I am a software entrepreneur and the applications I make use xxxxxx as inputs. It’s complicated, but essentially xxxxxxx are the blades and my software is the handle–together we work better.

    Look forward to hearing from you.

    Tom

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  6. Adrian

    How do you respond to someone who you know and like but don’t want to contact via Linked In ?

    I briefly looked at linked in a couple of years ago. When I trealised how useless and spammy it was, I removed all my details. It now doesn’t recognise my email address so I can’t use it (and I don’t want to).

    BUT I get invitations from people to join. Some are randoms, but most are people I know – though I’m not necessarily in contact with them. I’d like to reply ‘Hi, I’d love to be in touch but please use this email address instead’.

    I don’t even know whether they’re really trying to contact me or if it’s just linked in spamming their address book.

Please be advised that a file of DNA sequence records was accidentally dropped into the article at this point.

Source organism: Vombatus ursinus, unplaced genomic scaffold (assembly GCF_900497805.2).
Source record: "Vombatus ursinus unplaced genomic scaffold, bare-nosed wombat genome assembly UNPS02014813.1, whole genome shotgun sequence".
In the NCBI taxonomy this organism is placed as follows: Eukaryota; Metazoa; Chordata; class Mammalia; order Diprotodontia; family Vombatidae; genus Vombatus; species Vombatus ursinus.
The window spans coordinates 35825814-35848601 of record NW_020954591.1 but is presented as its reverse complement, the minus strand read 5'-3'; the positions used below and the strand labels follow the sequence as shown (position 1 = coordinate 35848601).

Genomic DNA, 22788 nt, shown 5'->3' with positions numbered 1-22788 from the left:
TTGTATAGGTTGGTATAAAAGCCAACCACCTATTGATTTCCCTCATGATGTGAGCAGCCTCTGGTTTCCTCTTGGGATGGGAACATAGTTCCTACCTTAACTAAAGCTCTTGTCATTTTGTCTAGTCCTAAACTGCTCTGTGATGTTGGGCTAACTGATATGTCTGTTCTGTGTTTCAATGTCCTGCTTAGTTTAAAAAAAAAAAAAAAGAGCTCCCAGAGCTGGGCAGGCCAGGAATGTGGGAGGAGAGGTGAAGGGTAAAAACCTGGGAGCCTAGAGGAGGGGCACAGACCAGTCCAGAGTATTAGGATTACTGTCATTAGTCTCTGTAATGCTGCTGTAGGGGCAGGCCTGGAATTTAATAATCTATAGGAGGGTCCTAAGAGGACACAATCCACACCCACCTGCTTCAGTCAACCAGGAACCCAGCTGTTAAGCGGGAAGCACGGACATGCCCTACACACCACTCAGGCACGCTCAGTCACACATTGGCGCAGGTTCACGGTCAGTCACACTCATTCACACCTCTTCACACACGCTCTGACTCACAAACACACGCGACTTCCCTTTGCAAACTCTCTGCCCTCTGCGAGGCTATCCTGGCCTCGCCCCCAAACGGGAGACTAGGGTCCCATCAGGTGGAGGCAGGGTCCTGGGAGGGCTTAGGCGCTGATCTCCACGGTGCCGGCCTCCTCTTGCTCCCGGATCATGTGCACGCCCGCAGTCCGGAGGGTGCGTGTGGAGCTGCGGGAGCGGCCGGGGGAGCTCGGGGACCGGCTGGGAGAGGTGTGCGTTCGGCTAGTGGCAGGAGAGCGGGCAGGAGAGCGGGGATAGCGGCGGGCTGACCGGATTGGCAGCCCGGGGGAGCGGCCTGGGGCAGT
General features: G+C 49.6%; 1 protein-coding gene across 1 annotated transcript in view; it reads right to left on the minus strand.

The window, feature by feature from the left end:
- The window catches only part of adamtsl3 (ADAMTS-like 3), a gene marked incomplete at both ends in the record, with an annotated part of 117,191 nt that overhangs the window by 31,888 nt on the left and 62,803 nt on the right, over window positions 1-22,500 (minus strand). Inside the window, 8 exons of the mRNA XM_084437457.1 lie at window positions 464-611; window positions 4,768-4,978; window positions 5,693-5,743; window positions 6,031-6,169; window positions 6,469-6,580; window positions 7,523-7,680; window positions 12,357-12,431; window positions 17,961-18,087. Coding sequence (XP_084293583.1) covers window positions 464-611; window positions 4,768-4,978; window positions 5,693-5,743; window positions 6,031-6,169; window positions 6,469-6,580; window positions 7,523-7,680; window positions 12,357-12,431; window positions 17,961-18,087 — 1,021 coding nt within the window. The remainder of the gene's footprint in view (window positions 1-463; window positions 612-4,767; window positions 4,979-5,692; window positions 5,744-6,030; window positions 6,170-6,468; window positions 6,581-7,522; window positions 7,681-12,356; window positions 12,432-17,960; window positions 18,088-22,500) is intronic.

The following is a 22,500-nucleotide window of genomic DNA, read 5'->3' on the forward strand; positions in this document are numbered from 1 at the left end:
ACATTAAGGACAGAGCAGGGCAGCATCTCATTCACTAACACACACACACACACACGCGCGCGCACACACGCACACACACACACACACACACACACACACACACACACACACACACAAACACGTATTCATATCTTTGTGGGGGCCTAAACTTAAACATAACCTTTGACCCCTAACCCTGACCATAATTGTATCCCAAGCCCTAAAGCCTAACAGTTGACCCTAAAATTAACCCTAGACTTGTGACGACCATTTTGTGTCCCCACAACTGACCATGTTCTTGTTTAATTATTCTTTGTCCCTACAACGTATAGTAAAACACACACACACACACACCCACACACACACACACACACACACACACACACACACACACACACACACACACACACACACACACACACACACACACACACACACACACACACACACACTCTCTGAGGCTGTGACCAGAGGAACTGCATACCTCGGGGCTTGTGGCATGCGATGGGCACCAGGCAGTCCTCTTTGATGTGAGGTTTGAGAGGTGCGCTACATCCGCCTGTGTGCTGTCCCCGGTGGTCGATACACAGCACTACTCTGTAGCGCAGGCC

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    1. Things Career Related Post author

      Hi Adrian.

      I sounds like people are using their e-mail list to invite you to their LinkedIn network. Or they could see your account which is still active, because you haven’t shut it down. I would write a kind default message stored on your desktop, telling them that you’re no longer active on LinkedIn. But if they want to communicate via e-mail, that would be fine.

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  7. John Villamor

    As I improve my profile I am finding myself receiving more endorsements. Is there a quick way to thank the LI Member for the endorsement – vs. looking up the connection, going back to their profile and PMing a thank you to them? Just wanting to improve my LI skills. Thank you.